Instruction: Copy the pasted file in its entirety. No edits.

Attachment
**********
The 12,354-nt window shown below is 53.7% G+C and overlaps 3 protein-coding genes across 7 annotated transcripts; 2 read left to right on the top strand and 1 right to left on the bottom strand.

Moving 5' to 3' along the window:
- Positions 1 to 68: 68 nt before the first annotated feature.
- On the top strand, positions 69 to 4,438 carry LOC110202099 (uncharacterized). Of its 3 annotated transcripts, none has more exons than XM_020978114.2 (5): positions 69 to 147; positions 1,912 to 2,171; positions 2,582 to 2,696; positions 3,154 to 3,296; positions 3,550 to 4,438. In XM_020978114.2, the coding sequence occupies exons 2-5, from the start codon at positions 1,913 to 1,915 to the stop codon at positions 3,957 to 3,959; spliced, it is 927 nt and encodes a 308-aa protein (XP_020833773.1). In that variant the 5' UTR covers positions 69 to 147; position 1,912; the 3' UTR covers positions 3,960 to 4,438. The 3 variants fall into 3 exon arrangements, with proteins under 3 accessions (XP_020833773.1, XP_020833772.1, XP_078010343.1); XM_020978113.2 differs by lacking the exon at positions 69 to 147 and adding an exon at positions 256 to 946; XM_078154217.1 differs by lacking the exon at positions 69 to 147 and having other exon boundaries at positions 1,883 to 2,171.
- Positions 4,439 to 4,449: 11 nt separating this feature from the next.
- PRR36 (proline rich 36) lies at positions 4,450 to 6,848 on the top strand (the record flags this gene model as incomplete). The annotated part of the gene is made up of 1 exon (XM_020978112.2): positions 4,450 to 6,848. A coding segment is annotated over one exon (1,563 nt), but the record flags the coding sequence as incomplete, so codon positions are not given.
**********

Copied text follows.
The 12,354-nt window shown below is 53.7% G+C and overlaps 3 protein-coding genes across 7 annotated transcripts; 2 read left to right on the top strand and 1 right to left on the bottom strand.

Moving 5' to 3' along the window:
- Positions 1 to 68: 68 nt before the first annotated feature.
- On the top strand, positions 69 to 4,438 carry LOC110202099 (uncharacterized). Of its 3 annotated transcripts, none has more exons than XM_020978114.2 (5): positions 69 to 147; positions 1,912 to 2,171; positions 2,582 to 2,696; positions 3,154 to 3,296; positions 3,550 to 4,438. In XM_020978114.2, the coding sequence occupies exons 2-5, from the start codon at positions 1,913 to 1,915 to the stop codon at positions 3,957 to 3,959; spliced, it is 927 nt and encodes a 308-aa protein (XP_020833773.1). In that variant the 5' UTR covers positions 69 to 147; position 1,912; the 3' UTR covers positions 3,960 to 4,438. The 3 variants fall into 3 exon arrangements, with proteins under 3 accessions (XP_020833773.1, XP_020833772.1, XP_078010343.1); XM_020978113.2 differs by lacking the exon at positions 69 to 147 and adding an exon at positions 256 to 946; XM_078154217.1 differs by lacking the exon at positions 69 to 147 and having other exon boundaries at positions 1,883 to 2,171.
- Positions 4,439 to 4,449: 11 nt separating this feature from the next.
- PRR36 (proline rich 36) lies at positions 4,450 to 6,848 on the top strand (the record flags this gene model as incomplete). The annotated part of the gene is made up of 1 exon (XM_020978112.2): positions 4,450 to 6,848. A coding segment is annotated over one exon (1,563 nt), but the record flags the coding sequence as incomplete, so codon positions are not given.